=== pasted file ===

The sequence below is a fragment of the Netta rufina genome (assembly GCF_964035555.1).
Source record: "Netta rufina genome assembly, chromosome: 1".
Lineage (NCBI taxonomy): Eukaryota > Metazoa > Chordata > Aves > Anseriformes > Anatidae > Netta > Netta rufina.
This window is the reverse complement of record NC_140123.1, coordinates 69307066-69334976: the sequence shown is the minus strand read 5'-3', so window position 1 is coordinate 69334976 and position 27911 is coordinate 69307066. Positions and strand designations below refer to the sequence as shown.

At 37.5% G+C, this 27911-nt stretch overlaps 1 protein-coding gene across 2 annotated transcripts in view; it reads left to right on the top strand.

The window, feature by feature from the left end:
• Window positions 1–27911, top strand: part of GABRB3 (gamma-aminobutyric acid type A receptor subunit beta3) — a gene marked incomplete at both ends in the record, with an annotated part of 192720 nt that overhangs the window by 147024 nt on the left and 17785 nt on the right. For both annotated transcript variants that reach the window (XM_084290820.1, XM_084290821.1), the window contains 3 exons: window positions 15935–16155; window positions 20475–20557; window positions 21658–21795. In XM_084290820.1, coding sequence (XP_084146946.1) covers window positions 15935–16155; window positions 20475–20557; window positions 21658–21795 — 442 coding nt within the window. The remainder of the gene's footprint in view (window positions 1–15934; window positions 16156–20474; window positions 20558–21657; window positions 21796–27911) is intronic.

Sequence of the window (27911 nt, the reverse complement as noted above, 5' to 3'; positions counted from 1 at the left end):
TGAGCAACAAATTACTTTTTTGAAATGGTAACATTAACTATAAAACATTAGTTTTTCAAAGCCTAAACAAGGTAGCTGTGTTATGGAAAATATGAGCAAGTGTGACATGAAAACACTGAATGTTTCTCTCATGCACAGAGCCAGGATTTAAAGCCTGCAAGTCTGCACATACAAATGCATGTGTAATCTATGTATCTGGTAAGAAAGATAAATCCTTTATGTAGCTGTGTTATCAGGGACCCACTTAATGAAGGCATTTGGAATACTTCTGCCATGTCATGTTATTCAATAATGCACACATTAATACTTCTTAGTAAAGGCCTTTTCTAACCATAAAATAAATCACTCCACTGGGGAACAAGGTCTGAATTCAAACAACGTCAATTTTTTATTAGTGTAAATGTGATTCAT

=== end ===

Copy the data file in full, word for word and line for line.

The sequence below is a fragment of the Netta rufina genome (assembly GCF_964035555.1).
Source record: "Netta rufina genome assembly, chromosome: 1".
Lineage (NCBI taxonomy): Eukaryota > Metazoa > Chordata > Aves > Anseriformes > Anatidae > Netta > Netta rufina.
This window is the reverse complement of record NC_140123.1, coordinates 69307066-69334976: the sequence shown is the minus strand read 5'-3', so window position 1 is coordinate 69334976 and position 27911 is coordinate 69307066. Positions and strand designations below refer to the sequence as shown.

At 37.5% G+C, this 27911-nt stretch overlaps 1 protein-coding gene across 2 annotated transcripts in view; it reads left to right on the top strand.

The window, feature by feature from the left end:
• Window positions 1–27911, top strand: part of GABRB3 (gamma-aminobutyric acid type A receptor subunit beta3) — a gene marked incomplete at both ends in the record, with an annotated part of 192720 nt that overhangs the window by 147024 nt on the left and 17785 nt on the right. For both annotated transcript variants that reach the window (XM_084290820.1, XM_084290821.1), the window contains 3 exons: window positions 15935–16155; window positions 20475–20557; window positions 21658–21795. In XM_084290820.1, coding sequence (XP_084146946.1) covers window positions 15935–16155; window positions 20475–20557; window positions 21658–21795 — 442 coding nt within the window. The remainder of the gene's footprint in view (window positions 1–15934; window positions 16156–20474; window positions 20558–21657; window positions 21796–27911) is intronic.

Sequence of the window (27911 nt, the reverse complement as noted above, 5' to 3'; positions counted from 1 at the left end):
TGAGCAACAAATTACTTTTTTGAAATGGTAACATTAACTATAAAACATTAGTTTTTCAAAGCCTAAACAAGGTAGCTGTGTTATGGAAAATATGAGCAAGTGTGACATGAAAACACTGAATGTTTCTCTCATGCACAGAGCCAGGATTTAAAGCCTGCAAGTCTGCACATACAAATGCATGTGTAATCTATGTATCTGGTAAGAAAGATAAATCCTTTATGTAGCTGTGTTATCAGGGACCCACTTAATGAAGGCATTTGGAATACTTCTGCCATGTCATGTTATTCAATAATGCACACATTAATACTTCTTAGTAAAGGCCTTTTCTAACCATAAAATAAATCACTCCACTGGGGAACAAGGTCTGAATTCAAACAACGTCAATTTTTTATTAGTGTAAATGTGATTCAT